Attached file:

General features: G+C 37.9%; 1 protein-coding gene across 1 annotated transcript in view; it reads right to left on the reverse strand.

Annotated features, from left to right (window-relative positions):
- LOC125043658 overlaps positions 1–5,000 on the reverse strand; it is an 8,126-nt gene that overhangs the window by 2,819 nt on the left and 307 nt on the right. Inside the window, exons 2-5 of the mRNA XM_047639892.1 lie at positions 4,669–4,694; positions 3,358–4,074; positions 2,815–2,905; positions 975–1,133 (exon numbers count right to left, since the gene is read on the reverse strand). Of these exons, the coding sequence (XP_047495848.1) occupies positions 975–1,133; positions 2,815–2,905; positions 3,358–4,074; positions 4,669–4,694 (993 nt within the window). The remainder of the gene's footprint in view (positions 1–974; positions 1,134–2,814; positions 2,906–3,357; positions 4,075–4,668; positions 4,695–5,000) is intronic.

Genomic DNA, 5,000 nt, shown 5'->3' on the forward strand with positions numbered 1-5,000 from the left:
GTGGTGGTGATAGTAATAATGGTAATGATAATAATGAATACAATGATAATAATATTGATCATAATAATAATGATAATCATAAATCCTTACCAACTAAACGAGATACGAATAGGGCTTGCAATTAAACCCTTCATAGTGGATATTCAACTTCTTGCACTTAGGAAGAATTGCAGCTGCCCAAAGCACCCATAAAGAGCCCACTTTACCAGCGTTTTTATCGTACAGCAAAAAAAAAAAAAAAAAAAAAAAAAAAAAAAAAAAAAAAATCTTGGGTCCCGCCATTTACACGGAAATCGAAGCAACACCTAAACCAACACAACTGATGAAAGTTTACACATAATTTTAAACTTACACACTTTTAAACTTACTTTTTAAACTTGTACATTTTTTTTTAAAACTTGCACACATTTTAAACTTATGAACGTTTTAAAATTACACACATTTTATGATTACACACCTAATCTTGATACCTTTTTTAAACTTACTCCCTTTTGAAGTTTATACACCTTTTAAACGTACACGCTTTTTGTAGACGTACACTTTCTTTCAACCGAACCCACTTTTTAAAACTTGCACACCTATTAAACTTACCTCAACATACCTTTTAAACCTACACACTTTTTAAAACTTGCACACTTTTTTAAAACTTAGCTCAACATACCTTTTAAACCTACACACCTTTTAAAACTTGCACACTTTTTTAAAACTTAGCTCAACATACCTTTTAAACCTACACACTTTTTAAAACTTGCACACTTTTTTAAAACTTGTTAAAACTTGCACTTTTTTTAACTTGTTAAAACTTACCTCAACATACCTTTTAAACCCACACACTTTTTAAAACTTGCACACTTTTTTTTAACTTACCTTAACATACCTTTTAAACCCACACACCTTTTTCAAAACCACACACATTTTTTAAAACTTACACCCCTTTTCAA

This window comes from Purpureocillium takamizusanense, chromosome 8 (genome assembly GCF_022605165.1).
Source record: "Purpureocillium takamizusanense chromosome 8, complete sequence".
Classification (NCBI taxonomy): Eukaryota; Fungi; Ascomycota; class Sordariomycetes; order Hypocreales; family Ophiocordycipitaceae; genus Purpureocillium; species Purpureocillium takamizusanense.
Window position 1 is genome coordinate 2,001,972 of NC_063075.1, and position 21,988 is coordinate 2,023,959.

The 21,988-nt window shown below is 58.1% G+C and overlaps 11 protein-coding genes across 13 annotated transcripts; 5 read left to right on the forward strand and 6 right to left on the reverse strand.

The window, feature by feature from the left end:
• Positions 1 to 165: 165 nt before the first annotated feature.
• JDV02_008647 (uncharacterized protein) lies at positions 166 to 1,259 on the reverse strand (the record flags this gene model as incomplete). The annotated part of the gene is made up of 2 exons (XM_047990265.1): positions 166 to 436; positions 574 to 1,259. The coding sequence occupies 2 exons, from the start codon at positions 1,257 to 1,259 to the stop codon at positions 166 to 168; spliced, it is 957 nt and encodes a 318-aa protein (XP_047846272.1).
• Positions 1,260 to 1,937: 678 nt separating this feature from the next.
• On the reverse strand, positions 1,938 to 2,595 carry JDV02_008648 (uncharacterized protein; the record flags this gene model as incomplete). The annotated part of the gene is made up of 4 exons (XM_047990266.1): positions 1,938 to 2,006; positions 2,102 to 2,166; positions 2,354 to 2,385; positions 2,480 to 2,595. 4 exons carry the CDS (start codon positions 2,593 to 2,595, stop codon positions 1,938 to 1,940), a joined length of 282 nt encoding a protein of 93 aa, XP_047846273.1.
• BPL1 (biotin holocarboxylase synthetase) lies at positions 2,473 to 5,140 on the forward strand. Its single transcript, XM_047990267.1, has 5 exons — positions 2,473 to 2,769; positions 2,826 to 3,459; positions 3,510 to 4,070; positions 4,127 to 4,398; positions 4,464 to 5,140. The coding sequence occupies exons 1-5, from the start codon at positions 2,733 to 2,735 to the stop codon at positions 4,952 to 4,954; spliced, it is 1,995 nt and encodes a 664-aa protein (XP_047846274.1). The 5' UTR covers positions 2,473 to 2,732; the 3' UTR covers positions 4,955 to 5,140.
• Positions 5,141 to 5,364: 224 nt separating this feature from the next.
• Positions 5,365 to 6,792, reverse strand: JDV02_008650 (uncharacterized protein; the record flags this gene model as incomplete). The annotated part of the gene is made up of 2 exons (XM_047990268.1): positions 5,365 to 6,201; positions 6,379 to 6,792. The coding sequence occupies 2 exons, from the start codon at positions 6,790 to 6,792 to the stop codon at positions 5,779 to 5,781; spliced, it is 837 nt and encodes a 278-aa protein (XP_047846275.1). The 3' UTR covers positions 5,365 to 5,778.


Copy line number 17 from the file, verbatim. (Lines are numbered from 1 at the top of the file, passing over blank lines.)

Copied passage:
• Positions 5,141 to 5,364: 224 nt separating this feature from the next.